Sudan's protest 'the deadliest in years'
26 September 2013, 17:45
Khartoum - At least 29 people have been killed in protests
in Khartoum over fuel subsidy cuts, a medical source said on Thursday, making
it the deadliest outbreak of unrest in Sudan's capital in years.
Thousands of protesters torched cars and petrol stations in
central areas of the capital on Wednesday, sending thick plumes of black smoke
into the air. Internet access went down across the country, although the cause
was not immediately clear.
Sudan's president, Omar al-Bashir, has avoided the
mass unrest that unseated rulers in Arab countries like Egypt and Tunisia, but
anger has been rising over inflation and corruption.
Relatives and medics said at least six people were killed in
Wednesday's protests, but a medical source at a hospital in Khartoum's Omdurman
neighbourhood said 27 bodies had arrived at that hospital during the riots.
"There were 27 people killed in the protests and their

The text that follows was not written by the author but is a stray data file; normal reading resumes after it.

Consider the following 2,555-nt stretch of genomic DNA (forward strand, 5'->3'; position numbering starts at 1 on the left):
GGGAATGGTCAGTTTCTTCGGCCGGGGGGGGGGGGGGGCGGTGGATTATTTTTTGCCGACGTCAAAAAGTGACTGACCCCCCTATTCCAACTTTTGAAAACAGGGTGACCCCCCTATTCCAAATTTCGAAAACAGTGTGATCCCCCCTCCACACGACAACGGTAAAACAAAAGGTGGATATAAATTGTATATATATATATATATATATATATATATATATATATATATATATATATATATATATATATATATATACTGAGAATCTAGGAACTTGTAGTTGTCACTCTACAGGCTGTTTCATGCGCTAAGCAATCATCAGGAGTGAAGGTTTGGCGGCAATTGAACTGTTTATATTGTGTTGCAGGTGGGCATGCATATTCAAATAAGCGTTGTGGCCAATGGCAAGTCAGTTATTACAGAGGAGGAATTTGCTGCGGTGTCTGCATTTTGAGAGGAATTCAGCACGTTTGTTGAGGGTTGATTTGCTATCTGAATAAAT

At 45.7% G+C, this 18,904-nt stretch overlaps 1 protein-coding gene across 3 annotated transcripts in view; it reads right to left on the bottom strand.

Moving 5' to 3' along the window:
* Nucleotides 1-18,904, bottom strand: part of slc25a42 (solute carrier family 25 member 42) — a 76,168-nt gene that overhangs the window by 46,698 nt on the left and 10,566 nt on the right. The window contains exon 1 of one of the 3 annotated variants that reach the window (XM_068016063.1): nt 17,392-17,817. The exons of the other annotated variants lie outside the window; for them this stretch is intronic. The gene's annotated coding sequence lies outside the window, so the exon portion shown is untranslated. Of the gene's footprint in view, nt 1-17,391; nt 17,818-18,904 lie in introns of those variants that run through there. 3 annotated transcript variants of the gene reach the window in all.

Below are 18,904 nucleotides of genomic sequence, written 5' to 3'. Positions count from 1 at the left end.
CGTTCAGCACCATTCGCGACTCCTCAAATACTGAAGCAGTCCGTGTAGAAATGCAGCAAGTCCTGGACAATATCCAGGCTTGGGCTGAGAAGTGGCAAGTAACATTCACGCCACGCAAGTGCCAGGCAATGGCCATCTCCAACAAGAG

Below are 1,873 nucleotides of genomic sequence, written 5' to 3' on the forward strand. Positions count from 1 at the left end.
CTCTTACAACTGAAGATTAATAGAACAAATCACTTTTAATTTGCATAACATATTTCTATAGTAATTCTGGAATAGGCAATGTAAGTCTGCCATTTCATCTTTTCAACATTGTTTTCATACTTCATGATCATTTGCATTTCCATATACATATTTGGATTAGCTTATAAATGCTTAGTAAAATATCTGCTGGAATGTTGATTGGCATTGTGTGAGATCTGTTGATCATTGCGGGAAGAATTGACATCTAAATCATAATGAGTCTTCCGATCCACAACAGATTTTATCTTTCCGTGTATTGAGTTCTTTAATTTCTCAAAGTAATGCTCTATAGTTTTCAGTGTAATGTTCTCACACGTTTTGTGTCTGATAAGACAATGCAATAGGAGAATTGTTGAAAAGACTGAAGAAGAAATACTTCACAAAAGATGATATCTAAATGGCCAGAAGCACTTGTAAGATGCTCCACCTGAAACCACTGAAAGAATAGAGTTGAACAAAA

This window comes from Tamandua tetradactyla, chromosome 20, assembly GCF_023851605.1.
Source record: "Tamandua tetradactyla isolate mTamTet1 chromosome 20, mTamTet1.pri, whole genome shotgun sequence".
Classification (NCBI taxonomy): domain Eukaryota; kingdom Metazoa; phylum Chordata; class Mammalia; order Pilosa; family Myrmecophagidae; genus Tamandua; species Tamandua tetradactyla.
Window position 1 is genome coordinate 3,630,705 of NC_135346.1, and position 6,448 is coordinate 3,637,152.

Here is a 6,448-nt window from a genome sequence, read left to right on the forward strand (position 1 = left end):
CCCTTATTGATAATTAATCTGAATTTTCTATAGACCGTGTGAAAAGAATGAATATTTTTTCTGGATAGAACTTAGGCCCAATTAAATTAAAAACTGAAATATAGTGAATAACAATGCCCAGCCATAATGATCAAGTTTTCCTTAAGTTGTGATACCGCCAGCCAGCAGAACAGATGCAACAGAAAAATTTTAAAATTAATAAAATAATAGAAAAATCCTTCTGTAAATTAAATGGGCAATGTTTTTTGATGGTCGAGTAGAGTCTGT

bodies are at the Omdurman hospital," the source said, asking not to be
The Arab-African country has suffered from armed
insurgencies in its poor peripheral regions for decades, but the wealthier
central areas along the Nile including Khartoum are usually relatively isolated
Similar protests broke out in June last year after some fuel
subsidies were cut, but they fizzled after a security crackdown. This round of
unrest started on Monday after the government announced another set of cuts to
The secession of oil-producing South Sudan in 2011 hurt
Sudan's economy, depriving it of about three-quarters of the crude production
it relied on for state revenues and foreign currency used to import food.
Despite an outstanding warrant for his arrest from the
International Criminal Court, Bashir said on Sunday he planned to attend the UN
General Assembly and had booked a hotel in New York.
But a UN official told Reuters by email Bashir would not be
coming to New York, giving no further details.
Washington has led calls for Bashir to face international
justice over bloodshed in the now decade-old conflict in Sudan's Darfur region
and the US ambassador to the UN had previously called Bashir's intention to
travel to New York "deplorable".